Update/Introduction July 16, 2022
I wrote this a long time ago – February 15th, 2010 – and I tend to view with suspicion my opinions about anything that is more than a couple days old.
However, I think there is still a lot of value in what I wrote here, and in the comments that followed.
I feel a personal moral responsibility to serve the needs of the users of software I create.
I am tasked with creating tools to help them solve problems they have.
That's my job. I have done it for 25 years, and I am pretty good at it.
The technology stacks have moved around, but the job hasn't changed.
Normally I try to chew on an idea for a post for a few days; it lets me sort out my thoughts and form some kind of thesis. I’m totally not doing this here, though, so I should preface this with a note that I could be completely off-base. But I don’t think so.
Discussion about how we interact with computers heated up recently with the introduction of the iPad. Lots of nerdy types (myself included) were frustrated that Apple had introduced not a tablet “computer,” but a big iPod Touch. They’re both computers, of course, but the way we interact with them is different: the modern computer interface uses a multitasking windowing motif, and the iPod/iPad interface is fullscreen and single-task focused.
As a Nerdy Power User, I am well-versed in how to navigate a multitasking interface, and for the most part I understand how and why it works the way it does. I, in fact, enjoy learning about the intricacies of these kinds of systems. So when I use a single-task interface like that of the iPod Touch, I frequently bash my noggin against the barriers it imposes. Copying a URL from the web browser to my Twitter client takes orders of magnitude longer than it would on OS X or Windows, for example.
What I’ve learned from interacting with most computer users, though, is that they do not give a rat’s ass about how computers work. They want to accomplish certain tasks, and will do this in the way that is most sensible and direct for them. And the way they end up accomplishing these tasks within the multitasking window motif is typically not the way I would do it.
The recent fiasco on ReadWriteWeb, where a RWW article became the first Google result for “facebook login,” is a classic example of this. And, unfortunately, so is the reaction of most Learned Computer Fellows: one of mockery and derision, admonishing the confused users for being stupid, incompetent, or lazy.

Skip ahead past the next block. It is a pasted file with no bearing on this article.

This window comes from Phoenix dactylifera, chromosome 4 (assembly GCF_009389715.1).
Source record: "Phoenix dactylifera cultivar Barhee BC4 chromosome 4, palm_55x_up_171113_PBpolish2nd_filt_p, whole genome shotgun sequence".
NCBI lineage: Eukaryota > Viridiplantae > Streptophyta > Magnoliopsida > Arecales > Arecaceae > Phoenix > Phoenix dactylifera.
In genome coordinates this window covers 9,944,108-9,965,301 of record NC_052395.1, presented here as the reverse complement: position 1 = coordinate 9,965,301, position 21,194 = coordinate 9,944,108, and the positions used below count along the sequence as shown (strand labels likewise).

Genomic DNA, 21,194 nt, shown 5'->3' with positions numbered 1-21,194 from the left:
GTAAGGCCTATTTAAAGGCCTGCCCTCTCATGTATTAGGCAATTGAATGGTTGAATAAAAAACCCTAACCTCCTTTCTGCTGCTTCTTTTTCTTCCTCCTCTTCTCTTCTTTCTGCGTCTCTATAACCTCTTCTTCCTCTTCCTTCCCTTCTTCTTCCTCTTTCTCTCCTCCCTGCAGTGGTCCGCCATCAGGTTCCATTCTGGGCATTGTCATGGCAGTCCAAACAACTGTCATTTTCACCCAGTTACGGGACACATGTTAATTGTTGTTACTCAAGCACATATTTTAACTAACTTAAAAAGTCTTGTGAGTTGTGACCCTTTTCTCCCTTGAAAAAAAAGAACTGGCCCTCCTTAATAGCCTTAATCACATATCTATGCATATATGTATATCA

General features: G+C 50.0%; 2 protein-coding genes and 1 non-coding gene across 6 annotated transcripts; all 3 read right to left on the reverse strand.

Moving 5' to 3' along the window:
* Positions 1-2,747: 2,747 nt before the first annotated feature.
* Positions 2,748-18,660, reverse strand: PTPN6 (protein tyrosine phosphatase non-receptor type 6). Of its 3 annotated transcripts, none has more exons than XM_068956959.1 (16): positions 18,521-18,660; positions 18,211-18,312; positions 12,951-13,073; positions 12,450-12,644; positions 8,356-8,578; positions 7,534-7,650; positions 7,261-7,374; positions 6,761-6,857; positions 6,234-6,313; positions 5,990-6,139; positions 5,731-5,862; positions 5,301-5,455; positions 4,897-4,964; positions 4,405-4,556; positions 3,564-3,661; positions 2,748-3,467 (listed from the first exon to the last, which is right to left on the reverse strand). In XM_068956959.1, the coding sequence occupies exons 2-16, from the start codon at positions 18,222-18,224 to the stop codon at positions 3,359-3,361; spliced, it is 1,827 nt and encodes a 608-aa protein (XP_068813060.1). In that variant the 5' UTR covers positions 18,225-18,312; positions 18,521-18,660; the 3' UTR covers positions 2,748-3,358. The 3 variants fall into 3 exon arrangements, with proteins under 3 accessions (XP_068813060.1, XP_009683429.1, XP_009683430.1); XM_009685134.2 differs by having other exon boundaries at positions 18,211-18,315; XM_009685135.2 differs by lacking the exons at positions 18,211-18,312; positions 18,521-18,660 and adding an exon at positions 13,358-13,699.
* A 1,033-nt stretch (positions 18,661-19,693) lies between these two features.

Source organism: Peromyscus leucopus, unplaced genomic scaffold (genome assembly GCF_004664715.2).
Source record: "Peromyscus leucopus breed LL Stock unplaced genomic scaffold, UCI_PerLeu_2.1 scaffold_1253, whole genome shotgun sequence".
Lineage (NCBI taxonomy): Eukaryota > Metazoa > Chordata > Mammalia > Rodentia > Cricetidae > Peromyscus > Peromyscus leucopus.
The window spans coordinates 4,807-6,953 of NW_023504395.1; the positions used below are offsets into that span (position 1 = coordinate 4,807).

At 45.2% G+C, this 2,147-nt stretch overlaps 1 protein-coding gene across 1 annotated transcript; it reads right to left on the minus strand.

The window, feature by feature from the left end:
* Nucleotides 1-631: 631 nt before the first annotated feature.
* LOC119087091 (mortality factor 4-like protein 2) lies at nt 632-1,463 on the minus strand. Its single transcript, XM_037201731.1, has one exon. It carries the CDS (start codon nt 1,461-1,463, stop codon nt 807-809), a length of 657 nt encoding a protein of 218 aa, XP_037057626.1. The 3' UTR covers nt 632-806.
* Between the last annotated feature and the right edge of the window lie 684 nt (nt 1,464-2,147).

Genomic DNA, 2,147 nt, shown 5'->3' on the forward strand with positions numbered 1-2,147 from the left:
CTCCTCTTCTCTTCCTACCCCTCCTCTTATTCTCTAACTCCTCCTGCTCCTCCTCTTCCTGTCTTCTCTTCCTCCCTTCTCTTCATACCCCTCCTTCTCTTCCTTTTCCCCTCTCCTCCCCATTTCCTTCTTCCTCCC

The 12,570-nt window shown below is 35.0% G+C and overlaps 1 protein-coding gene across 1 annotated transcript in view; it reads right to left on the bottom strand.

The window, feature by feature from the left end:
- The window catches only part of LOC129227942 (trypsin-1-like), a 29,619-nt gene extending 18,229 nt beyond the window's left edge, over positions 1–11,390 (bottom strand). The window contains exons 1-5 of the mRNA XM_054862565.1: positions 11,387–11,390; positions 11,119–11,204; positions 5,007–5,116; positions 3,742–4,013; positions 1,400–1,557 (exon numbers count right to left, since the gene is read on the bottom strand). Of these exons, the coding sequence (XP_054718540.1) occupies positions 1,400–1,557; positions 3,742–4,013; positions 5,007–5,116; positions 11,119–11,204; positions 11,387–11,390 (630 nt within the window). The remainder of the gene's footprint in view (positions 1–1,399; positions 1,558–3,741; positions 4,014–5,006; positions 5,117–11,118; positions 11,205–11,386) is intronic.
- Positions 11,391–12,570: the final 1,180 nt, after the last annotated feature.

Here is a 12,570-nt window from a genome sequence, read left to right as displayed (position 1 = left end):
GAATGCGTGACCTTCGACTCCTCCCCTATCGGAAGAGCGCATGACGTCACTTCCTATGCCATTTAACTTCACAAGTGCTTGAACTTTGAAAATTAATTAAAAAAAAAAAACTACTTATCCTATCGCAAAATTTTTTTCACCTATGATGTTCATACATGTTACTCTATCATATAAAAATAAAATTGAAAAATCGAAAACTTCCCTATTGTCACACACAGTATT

I’ll admit that I took some glee when I first saw the numerous comments on the article; I love a humorous clusterfuck as much as the next guy. But seeing some of the reactions by the Very Smart Computer People, I began to realize that We Are Not Getting It. Consider:
Isn’t this really a failure of Google? How did it become so easy to game search engine results that an article about Facebook and AOL became the first result for ‘facebook login,’ instead of the obvious thing people are actually looking for?
How is it the fault of the users when we present them with multiple, barely-differentiated text fields within the same window. Is it really surprising that they don’t understand the differences between each? And is it surprising that they choose to use the one which works with more natural language, rather than entering syntactically-unnatural domain names?
There is LOADS of anecdotal evidence that most users simply use search engines as a sort of natural language CLI. Shouldn’t we be designing interfaces that work in the way most natural for the majority of users?
These people have better things to do with their days than tweaking out the spacing in their browser toolbars. A computer for them is a utility. One that is increasingly complex, and one that is used because it’s the only option for accomplishing certain things – not because it’s a good option.
It’s kind of like the Photoshop Problem: when people want to crop a picture, we give them Photoshop. Photoshop is a behemoth application with nearly every image editing and touchup function imaginable, and it is terribly complex. Now Photoshop is an impressive tool, but only a very tiny percentage people need the power it offers. The vast majority just want to crop their ex-husband from the photo and let their friends look at it. But even iPhoto, the poster child for Apps So Easy Your Grandparents Can Use Them, continues to pile on features and complexity.
When folks need an elevator, we should give them an elevator, not an airplane. We’ve been giving them airplanes for 30 years, and then laughing at them for being too stupid to fly them right.
I think we’re the stupid ones.
As I said at the start, I wrote this piece a bit off the cuff, so upon further review I think I could have made it a bit clearer. First, a couple great rebuttals I read:
I posted a comment on Phil Crissman’s blog, which I think explains a bit further what I’m thinking, and addresses the notion that some learning may still be required. To copy and paste myself:
I certainly don’t think that the computer can become (anytime soon) a magic box that determines our whims, nor do I think that people shouldn’t have to learn some things.
What I do think is that the current interface modern OSes on computers provide is simply overwhelming for most users, to the point that it’s very challenging to learn how to accomplish tasks without a very significant investment of time. Driving would be a good example of a task that does require investment of time, but is not so overwhelming that the vast majority of people fundamentally get it wrong: you don’t see people steering with their feet, or accelerating and braking with the radio. I’d argue that modern computer interfaces, in a rush to offer flexibility and capability, make it possible to steer with your hands, feet, teeth, and knees — and don’t make it particularly clear which one is best.
Some more responses:
Feel free to forward me others; I think I’ve given up trying to track them down for now.